Environmental Monitoring of Cyanobacterial Harmful Algal Blooms Using Small Unmanned Aerial Systems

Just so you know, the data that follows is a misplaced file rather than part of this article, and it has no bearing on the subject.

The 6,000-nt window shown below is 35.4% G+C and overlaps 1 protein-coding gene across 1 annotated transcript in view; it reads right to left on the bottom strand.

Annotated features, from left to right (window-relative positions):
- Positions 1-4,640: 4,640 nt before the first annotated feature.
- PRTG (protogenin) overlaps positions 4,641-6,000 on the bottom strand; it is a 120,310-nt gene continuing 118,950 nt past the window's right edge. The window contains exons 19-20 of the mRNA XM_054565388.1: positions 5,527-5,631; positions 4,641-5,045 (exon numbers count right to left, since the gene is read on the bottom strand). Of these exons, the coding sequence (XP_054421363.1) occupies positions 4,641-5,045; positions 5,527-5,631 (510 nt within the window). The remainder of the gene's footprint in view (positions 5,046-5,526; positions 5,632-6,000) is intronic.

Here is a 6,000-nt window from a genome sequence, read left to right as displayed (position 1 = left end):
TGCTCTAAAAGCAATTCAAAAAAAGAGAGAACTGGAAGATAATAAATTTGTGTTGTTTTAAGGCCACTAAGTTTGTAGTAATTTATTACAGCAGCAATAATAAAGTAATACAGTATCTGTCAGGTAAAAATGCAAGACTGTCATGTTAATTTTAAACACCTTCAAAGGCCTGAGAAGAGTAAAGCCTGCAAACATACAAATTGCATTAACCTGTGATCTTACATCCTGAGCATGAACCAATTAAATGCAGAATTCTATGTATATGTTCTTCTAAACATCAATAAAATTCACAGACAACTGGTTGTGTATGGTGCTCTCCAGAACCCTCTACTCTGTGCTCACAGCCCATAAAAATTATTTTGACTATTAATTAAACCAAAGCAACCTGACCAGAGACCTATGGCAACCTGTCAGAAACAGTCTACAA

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Cyanobacterial harmful algal blooms (CHABs) degrade water quality and may produce toxins. The distribution of CHABs can change rapidly due to variations in population dynamics and environmental conditions. Biological and ecological aspects of CHABs were studied in order to better understand CHABs dynamics. Field experiments were conducted near Hartington, Ontario, Canada, in ponds dominated by Microcystis aeruginosa during the summers of 2015 and 2016. Mixing of the water column followed by calm conditions resulted in over 90% of the Microcystis floating on the surface. Microcystis surface appearance formed four different assemblages: aggregate, ribbons, patches, and mats. Presence of CHABs on the water surface also depends on environmental influences such as direct and indirect wind effects. Surface coverage of CHABs was found to be reduced to half within an hour at wind speeds of 0.5 m/s. Our findings indicated that blooming involves surface display of cyanobacteria, therefore using surface imagery to quantify CHABs was justified. Traditional detection methods do not provide accurate distribution information, nor do they portray CHABs events in a real-time manner due to limitations in on-demand surveillance and delays between sample time and analyzed results. Therefore, a new CHAB detection method using small unmanned aerial systems (sUAS) with consumer-grade cameras was developed. When cyanobacteria were floating on the surface, CHABs detection through RGB band cameras and spectral enhancement techniques was efficient and accurate. sUAS were capable of providing coverage up to 1 km2 per mission and the short intervals between sampling and results (approx. 2 h) allowed for the rapid analysis of data and for implementing follow-up monitoring or treatments. sUAS were able to measure growth and decline curves of CHABs throughout 2016 which were then compared to water chemistry results. sUAS were cost-effective (estimated $50 CAD per mission) with an average cyanobacterial detection accuracy of 86% (8% of the error were false negatives, and 6% were false positives). Thus, it is a good candidate method to fill the urgent need for CHABs detection, providing cost effective, rapid, and accurate information to improve risk management at a local level and to help quickly allocate resources for mitigation.